The ancient world has had an enduring influence on global culture and politics, for most of the major world religions crystallize before the 6th century CE. This course will examine the origins of major systems of belief around the world, with special attention to the political and cultural contexts in which they grew. In addition, the course will explore the origins of philosophical thinking in Greece and China, and consider the relationship between religious and philosophical ideas.
This is essentially a History of Ideas Course; as such, it allows for a deeper treatment of issues than a World History survey. While the course covers many individual topics, these topics fall into three broad groups:
Truth as based on the authority of the Divine
Truth as transparent to human reason
Truth as composite
Each group will take up a third of the semester. While students will examine the details of each individual system of thought, they will also encounter these broader categories as strategies in for the establishment of knowledge and the legitimization of authority in human history. In addition, the course has a distinct comparative character: students will explore the parallels between Mediterranean and Asian ideas in each of the three wider categories. Each third of the course will conclude with a Comparative Discussion that treats these parallels explicitly.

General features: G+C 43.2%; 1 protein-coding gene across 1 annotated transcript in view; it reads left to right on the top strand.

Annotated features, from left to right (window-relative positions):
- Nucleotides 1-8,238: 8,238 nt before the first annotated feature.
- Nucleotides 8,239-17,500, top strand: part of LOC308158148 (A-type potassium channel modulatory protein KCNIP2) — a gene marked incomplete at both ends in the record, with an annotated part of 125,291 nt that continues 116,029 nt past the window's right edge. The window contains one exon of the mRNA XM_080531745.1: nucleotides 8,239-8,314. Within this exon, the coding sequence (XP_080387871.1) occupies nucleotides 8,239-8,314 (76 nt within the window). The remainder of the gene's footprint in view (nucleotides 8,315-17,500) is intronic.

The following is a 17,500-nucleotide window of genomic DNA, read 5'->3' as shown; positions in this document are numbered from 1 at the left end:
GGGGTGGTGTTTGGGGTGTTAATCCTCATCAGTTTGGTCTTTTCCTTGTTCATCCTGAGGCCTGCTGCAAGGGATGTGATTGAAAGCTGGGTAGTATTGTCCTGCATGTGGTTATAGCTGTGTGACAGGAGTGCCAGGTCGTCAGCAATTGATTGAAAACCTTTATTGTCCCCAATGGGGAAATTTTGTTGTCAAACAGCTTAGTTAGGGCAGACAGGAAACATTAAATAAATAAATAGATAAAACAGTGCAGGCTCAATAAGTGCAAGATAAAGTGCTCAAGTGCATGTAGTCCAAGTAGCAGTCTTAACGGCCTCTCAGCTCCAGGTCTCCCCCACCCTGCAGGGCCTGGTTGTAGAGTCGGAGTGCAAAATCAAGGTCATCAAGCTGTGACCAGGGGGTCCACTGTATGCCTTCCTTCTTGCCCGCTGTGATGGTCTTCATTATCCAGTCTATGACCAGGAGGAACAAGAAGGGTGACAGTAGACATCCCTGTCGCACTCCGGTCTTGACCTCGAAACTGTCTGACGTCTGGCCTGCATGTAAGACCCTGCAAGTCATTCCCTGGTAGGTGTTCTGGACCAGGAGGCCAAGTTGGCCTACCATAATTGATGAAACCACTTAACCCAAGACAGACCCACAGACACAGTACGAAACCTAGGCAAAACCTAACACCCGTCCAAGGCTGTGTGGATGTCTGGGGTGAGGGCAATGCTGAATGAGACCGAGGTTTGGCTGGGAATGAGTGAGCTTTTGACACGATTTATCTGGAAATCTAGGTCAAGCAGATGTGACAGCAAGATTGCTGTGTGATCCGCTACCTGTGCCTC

As a survey, the course is Competency based, it seeks to establish competency in the subject matter and in analytical reading and writing. However, the course also has an Inquiry component: students will be required to formulate comparative questions and explore the sources to answer those questions. The major papers in the course will all have some research component. Finally, the course will treat varied subject matter: religion, philosophy, political thought, geography, and art. It will also reqire students to confront different ways of knowing, different ways of establishing truth. In this sese it is genuinely integrative.